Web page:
OK, TJ Shorts II, let’s dance. Keep replaying those videos of your deciding 3-pointer, of your coach’s hip-hop moves that went viral, of the Aggies’ postgame eruption after that wildly improbable double-overtime victory last Saturday at Long Beach State.
You can always recharge or replace the battery on your cellphone, but it might not be so easy to replicate the amount of love – and exposure – the UC Davis basketball program has generated throughout the week.
SportsCenter into the wee hours Sunday. Twitter and Instagram postings by the thousands. Kyle Kuzma, a Laker no less, sending out an LOL to Aggies coach Jim Les, a former King.
“That was pretty cool,” Shorts said after Monday’s practice. “It’s just been so exciting. I’ve watched those final minutes on my phone 100 times or so and it never gets old.”
The Aggies arrived on the 49ers’ campus that day with the best record in the Big West Conference but without their best player. Senior forward Chima Moneke, the All-America candidate who is averaging 18.4 points and 9.6 rebounds, was suspended indefinitely earlier Saturday for violating the team’s conduct policy. The matter is under review by the university and there is no definitive timetable for a resolution.
Yet if the Aggies were shaken by the abrupt turn of events, it wasn’t apparent against the 49ers. UCD starters Siler Schneider, Garrison Goode and AJ John had all fouled out before Joe Mooney inbounded the ball, Rogers Printup led a streaking Shorts with a perfect bounce pass and the junior college transfer rose and launched the 25-foot game-winner with 1.9 seconds remaining.
When the final buzzer went off, the Aggies went nuts. The players hugged, high-fived and danced. Les skipped back toward midcourt, punched the air, then joined the circle and showed off a few of his own moves.
Shorts, who finished with 31 points, seven assists and four steals, is taking credit for his coach’s sense of rhythm, too. That TJ doesn’t miss a beat. He dances during warmups, dances in the weight room, dances on the sidelines. “I taught coach those moves,” he said, with a grin. “We’re calling it, ‘The Les.’”
Les, 54, is hearing from friends, former NBA teammates, relatives, among them his two daughters who delivered a scathing critique.
“They’re killing me,” he said with a laugh. “Next time I gotta check and make sure the cameras are off.”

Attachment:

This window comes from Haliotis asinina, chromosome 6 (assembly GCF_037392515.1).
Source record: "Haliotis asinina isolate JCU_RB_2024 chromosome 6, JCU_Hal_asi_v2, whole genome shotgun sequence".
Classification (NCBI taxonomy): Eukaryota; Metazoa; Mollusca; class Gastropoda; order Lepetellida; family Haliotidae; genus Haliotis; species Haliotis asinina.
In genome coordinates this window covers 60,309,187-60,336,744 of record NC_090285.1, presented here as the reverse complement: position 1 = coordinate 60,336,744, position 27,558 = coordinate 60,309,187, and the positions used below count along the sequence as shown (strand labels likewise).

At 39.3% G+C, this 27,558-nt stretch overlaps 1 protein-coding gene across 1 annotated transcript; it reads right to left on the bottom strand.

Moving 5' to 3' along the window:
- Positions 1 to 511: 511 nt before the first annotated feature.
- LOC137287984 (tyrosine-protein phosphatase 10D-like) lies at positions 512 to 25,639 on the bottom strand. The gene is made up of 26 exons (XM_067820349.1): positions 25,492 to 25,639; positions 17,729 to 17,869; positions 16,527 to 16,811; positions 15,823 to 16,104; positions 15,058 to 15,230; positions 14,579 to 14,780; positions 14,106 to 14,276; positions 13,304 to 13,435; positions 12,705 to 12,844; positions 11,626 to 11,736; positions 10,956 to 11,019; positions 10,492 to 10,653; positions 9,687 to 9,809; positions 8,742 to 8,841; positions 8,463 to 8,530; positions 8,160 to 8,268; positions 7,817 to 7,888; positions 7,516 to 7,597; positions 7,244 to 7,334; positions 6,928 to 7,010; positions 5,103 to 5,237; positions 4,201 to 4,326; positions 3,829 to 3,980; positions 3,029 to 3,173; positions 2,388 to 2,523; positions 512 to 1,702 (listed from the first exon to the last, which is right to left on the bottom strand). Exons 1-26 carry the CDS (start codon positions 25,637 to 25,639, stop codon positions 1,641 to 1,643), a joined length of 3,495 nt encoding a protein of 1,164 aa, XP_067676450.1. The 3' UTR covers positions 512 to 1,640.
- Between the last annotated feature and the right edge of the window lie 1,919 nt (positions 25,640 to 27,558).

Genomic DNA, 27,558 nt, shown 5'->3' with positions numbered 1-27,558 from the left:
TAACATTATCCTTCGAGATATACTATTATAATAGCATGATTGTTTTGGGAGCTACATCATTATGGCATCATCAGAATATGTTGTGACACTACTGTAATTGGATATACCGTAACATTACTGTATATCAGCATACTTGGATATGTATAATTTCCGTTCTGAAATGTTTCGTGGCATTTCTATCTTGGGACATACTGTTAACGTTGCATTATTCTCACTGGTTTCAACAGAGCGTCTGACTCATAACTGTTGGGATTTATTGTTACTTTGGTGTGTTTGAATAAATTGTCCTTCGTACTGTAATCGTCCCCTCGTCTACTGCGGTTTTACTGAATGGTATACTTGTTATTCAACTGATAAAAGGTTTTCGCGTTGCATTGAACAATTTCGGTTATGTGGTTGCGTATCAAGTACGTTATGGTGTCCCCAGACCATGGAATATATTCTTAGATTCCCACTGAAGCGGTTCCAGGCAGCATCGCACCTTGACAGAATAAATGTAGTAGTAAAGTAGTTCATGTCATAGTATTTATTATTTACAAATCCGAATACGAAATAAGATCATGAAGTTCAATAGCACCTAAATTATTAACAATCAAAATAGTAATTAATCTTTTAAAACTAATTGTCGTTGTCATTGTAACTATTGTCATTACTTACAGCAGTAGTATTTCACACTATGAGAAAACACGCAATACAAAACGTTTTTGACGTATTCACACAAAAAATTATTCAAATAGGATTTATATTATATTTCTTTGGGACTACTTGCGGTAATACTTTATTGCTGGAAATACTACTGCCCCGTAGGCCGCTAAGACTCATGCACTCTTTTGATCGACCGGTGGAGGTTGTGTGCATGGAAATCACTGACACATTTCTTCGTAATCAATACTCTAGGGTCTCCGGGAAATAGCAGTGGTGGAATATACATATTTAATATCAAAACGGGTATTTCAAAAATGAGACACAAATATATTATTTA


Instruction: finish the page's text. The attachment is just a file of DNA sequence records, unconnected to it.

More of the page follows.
But back to Shorts. This all started with the junior transfer from Saddleback College. If Moneke is the star, the 5-foot-9 point guard is both a pleasant surprise and an indispensable part of the program. Months removed from UCD’s first NCAA Tournament appearance, the overriding question entering the season was this: Who replaces Darius Graham, the heady floor leader who orchestrated the Aggies’ ascension these past few years?
Les had been following Shorts’ high school and junior college exploits closely, as it turns out, and was impressed with his recruit’s combination of speed, hesitation moves, ballhandling, passing and disruptive defense.
“The only question was how quickly was TJ going to adapt to Division I basketball, to adapt to our system and become our quarterback,” Les said. “I found myself early in the year overcoaching. You can overcook it sometimes. I put him in too many sets. Finally, we’ve adjusted to the point where we put the ball in his hands, put guys in spots around him and let him go.”
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Concerns about Shorts’ erratic perimeter shooting also are diminishing. The Aggies’ leader in assists (4.0) and steals (1.9), he is averaging 13.9 points, shooting 53 percent overall, 36.8 percent beyond the arc, and improving by the week.
“My range has always been something I have had to work on,” Shorts said. “Coming here to Coach Les, him being a great NBA shooter, has helped me fix my shot. The first thing is, I wasn’t extending my arm all the way and not following through. He showed clips of me short-arming shots. The second thing is that he told me to use my base more. I wouldn’t bend my legs a lot of times. We worked on it all summer, and those two little tips have helped a lot.”
Shorts is another of those chippy undersize guards who refuse to let a lack of stature dictate their career arc. As he sits in the empty stands in the Pavilion – where the Aggies’ 19-game winning streak will be tested by Big West co-leader UC Santa Barbara on Thursday – he recites a checklist of his benefits: Large hands and large feet. Speed that enables him to run between the baselines in three to four seconds. Pass-first point guard instincts and leadership skills. The ability to dunk with either hand.
With a soft smile and a concession speech – he still holds out hope that he will grow taller – he also reveals a family trait: a playful sense of humor.
“You should talk to my mom,” he offers, shaking his head. “Her name is Darlene Long. My father’s name is Timothy Shorts. She goes by Long-Shorts.”
Darlene Long-Shorts, an insurance agent who says her catchy name is easy for clients to remember, happens to be all of 4-foot-11 and is more than willing to assume responsibility for her son’s stature.
“But that’s why TJ is such a diligent person, such a hard worker,” she said. “He is one of those children who is on top of everything. And once he decided that was basketball, he would be in the gym at 6 a.m., never miss a day.”
But about that dance. For Long-Shorts, the long and short of it sounds pretty similar to everyone else associated with the Aggies.
“I keep looking at social media,” she said. “That dance was awesome. I told Timothy, ‘Coach Les is going to be famous for that. That will never be forgotten.’”